Somewhere during the week I spent most of a day making a pair of oars�my contribution to the �save the petrol� fund. This was taught by chain communication�John showed Sean, Sean showed me, I showed Colm�.and the end results were fit to row the Atlantic with��it doesn�t matter if there are between pairs differences as long as the two oars in one pair are the same� sounds easy doesn�t it�hhmmh. But it involved lots of chiselling and shaping which I decided I really liked�.despite the occasional stressful thought of �oh what if I get it wrong and feck up the whole oar��occasional and quickly banished. Making the oars had a vaguely meditative feel, particularly planeing them. But then the whole week had a spiritual quality to it.

Day 3

On the Wednesday evening we got to the point were we could start attaching the laths to the ribs, attaching the centre one first and working outwards either side from that. The shaping of the lathes at the point where they meet the clairin pico demanded attention and some skill. Copper nails (with a mind of their own), hammer and lump hammer and a sense of humour required for this job. Short people were also useful for working under the boat. As each lath was nailed in place the ribs were adjusted in height to give a smooth line to the boat�.during this process the amazing flexibility of wood was obvious, not to mention the determination of Padraig to get this boat fully lathed by nightfall.

This though is not such a bad thing when you know that John is back at the base camp (multi tasking as chef for the night) cooking up a storm. And what a lovely meal and company it was too. Reinforcing for the next day.

Day 4 and Day 5

Day 4 and Day 5 involved a repeat of Day 2 and Day 3 in terms of jobs�.but a completely different set of human interactions, jokes, stories, songs and weather. And here I should mention the weather�it was mostly glorious with the odd downpour thrown in�which just added to the excitement. But the glorious days allowed for much needed swims in nearby Spanish Point or Seafield. By Days 4 and 5 the word was out and more and more people were dropping in for a look see as to the progress we were making. It was heartening to see the interest and support our project received and also warming to receive welcomes from the locals, young and old alike.

At times during the day the atmosphere in the yard of St Joseph�s would be frenetic and this could last for quite a time, to be gradually replaced by a lull a sort of natural rest and then back into a frenzy of activity. Tea breaks were most important�.except when �..Colm forgot the cups and then a teabreak wasn�t possible!! I wonder if the Quilty men have forgiven him yet. Its amazing what you forget when you�re hammering copper nails. Tea is obviously very important in Quilty.

Day4 / 5 the first of the boats was fitted for her skin of calico�plenty of jokes about bridal fittings, shrouds etc kept things light hearted, despite the fact that the objective was to wrap a very oddly shaped object with the minimum of pleats, tucks or folds and deadlines were looming large. No two boats were the same and the pleats and tucks that suited one wouldn�t suit the others�even though we tried! The pleats and centre line were marked on the canvas for sewing ready for Pat the following day.

Day 6

Day 6 Saturday, and things are starting to heat up�we have three boats that need to be finished by 10am next day�..and a lot of work to be done. To be honest, it�s a blur except I know that ribs were bent and laths secured and clenched, copper nails lost, hammered out of shape, reshaped, laths planed, transoms shaped up, the undersides of gunnels chiselled to a smooth profile, gunnels sanded, laths coated with linseed oil, knees inserted and secured and everything sanded again (possibly!)�not to mention the remainder of the 18 oars which had yet to be made!! And on top of all this the boats were tarred. Yippee what a feeling to be plastering on thick black tar and converting our albino whale into a black one. Beer at 6pm was very welcome�.probably more so even than the tea. My house mate Rose, has a nose for beer and turned up just in time to share the moment. Admittedly a combination of beer, mental and physical exhaustion and female company for the first time in a week made me distinctly uncooperative when it came to Padraig�s suggestion of tackling more jobs�though I�m not quite sure it was a �suggestion.� Anyway, I mutinied and went for some food, a shower and later another beer. Butter really does get rid of tar.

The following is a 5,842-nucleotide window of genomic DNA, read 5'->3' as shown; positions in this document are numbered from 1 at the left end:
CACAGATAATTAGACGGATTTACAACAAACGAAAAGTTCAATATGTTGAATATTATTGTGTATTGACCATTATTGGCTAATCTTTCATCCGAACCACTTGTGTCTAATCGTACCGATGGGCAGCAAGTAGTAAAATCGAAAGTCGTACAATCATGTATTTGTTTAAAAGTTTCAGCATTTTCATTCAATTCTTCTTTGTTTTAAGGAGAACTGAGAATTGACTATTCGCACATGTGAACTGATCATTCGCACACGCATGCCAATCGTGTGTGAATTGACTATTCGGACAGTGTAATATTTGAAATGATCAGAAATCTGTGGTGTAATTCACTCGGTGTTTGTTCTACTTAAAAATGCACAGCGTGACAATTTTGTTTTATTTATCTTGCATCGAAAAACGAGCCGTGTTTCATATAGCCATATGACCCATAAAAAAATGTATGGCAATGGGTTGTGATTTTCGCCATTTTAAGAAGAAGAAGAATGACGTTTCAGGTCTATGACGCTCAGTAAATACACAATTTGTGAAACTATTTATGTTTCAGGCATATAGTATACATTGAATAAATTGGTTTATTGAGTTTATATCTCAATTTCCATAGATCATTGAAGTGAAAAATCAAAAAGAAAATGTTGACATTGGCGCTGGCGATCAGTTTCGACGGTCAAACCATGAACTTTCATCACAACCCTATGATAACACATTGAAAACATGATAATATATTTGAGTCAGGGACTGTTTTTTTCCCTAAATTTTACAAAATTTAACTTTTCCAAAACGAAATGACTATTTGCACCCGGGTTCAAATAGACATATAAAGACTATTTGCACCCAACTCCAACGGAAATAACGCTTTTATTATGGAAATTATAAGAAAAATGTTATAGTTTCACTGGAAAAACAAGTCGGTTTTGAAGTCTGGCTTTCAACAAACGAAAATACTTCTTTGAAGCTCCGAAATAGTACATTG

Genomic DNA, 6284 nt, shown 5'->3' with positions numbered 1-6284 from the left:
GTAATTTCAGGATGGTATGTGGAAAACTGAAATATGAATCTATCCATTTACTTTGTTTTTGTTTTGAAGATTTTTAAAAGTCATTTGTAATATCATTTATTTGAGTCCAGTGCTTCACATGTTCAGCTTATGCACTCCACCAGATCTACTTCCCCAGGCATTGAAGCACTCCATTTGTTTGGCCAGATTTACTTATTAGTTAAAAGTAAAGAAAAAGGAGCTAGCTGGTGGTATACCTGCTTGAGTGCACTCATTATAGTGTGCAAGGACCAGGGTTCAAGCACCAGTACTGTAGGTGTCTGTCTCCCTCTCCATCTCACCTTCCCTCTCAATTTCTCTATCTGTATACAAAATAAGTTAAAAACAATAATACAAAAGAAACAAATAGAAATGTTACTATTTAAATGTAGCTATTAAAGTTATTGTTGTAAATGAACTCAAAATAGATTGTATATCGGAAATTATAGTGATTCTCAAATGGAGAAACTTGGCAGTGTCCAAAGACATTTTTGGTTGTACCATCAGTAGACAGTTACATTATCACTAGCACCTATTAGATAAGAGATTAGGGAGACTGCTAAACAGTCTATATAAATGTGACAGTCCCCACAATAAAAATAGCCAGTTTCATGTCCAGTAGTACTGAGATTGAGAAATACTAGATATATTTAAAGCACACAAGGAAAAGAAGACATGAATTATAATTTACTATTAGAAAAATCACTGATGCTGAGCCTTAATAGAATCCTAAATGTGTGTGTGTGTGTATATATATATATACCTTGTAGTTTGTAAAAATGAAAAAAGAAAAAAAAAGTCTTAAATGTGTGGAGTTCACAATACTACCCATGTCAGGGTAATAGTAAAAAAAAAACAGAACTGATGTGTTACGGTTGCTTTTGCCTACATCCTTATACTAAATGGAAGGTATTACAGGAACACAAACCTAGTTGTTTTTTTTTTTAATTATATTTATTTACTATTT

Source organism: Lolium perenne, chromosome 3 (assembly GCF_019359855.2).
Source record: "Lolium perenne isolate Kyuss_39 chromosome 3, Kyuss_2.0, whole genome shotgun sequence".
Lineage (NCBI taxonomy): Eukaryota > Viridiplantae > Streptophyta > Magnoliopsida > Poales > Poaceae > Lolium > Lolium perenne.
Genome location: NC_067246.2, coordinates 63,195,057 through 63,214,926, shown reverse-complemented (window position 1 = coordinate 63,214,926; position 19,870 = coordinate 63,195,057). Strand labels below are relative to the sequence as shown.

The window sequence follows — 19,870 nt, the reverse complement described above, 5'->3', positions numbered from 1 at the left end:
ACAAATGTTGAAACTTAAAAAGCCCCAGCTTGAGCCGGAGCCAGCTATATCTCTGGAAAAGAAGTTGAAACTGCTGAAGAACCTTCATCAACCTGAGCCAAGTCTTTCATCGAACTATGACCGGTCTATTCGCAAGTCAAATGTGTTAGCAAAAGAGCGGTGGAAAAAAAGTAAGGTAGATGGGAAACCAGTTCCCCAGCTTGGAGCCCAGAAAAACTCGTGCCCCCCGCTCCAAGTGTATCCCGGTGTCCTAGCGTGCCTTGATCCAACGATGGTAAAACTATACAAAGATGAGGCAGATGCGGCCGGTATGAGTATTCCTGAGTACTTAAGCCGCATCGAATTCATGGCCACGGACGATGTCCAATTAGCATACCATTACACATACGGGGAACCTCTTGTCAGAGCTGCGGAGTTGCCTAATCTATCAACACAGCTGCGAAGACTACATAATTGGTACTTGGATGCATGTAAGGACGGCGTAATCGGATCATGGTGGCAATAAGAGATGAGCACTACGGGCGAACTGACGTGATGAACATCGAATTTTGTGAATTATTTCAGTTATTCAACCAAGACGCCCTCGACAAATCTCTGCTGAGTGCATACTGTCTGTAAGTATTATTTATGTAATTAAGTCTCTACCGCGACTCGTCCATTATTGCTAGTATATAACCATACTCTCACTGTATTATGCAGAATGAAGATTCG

And on the seventh day...

7am Sunday morning and three magnificent black currachs like beached whales, sit in an empty yard waiting patiently. There is no one else there, I�m thinking should I linseed those oars. Still don�t want to make mistakes so I go do my Tai chi on the beach instead�a good decision given the excitement and length of the day to come!

8am Mark and myself linseed the oars�others are working on pins for the oars, the canvas is fully tacked and trimmed�..and at 9.50 we have three currachs completed and loaded along with 18 oars. What a sight, what a feeling, what an experience, what a day, what a week�..

Coming through Quilty and hearing the car horns blowing and seeing such magnificent boats built of determination, dedication, generosity, love, a sense of community, pride and tradition put the hairs up on the back of my neck. It also made me realise if I hadn�t already, just how significant this project was to each of us as individuals, but also to the communities of this area.

More was to come however, and when the boats arrived on the beach at Seafield there was already a large turnout of locals there to support our launch. From the very old to the very young, from Wellingtons to stilettos. After some time we all calmed down (we were very excited and emotional) enough for the local priest to bless the boats�music followed along with songs�.and then it was time to actually put them to sea and to test not only the boats, but also our rowing skills. The interesting thing that I realise now that I�m writing this is that there is as yet no anticlimax to this story and therefore no natural or easy way of ending this tale�other than to say� eventually, late that day a perfect sun set on a perfect day. But sun sets are only recognised by people and the three currachs built during this course have a life of their own now�.which it can only be hoped will inspire many others to come.

This is only one side of a story that involves a lot of people and even this story has bits missing. The people that have the other sides of the story (and the pictures to prove it) are: Colm O� Garbhith (Toulouse, Inagh), Padraig O� Duineen (Meitheal Mara, Cork city), John O� Donovan (Meitheal Mara, Cork city), Mark Redden (Meitheal Mara, Cork city), John Joe Ryan (Quilty), Michael Galvin (Quilty), Martin Shanahan (Quilty), Sean Walsh (Kilmaley), Kieran Shanahan (Miltown Malbay), Patrick Galvin (Quilty), Martin Murrihy (Miltown Malbay), Pat Ryan (Quilty), Donal O Beara (Miltown Malbay) as well as all of our families and friends and people of the local communities who supported this wonderful project.

Sarah Wall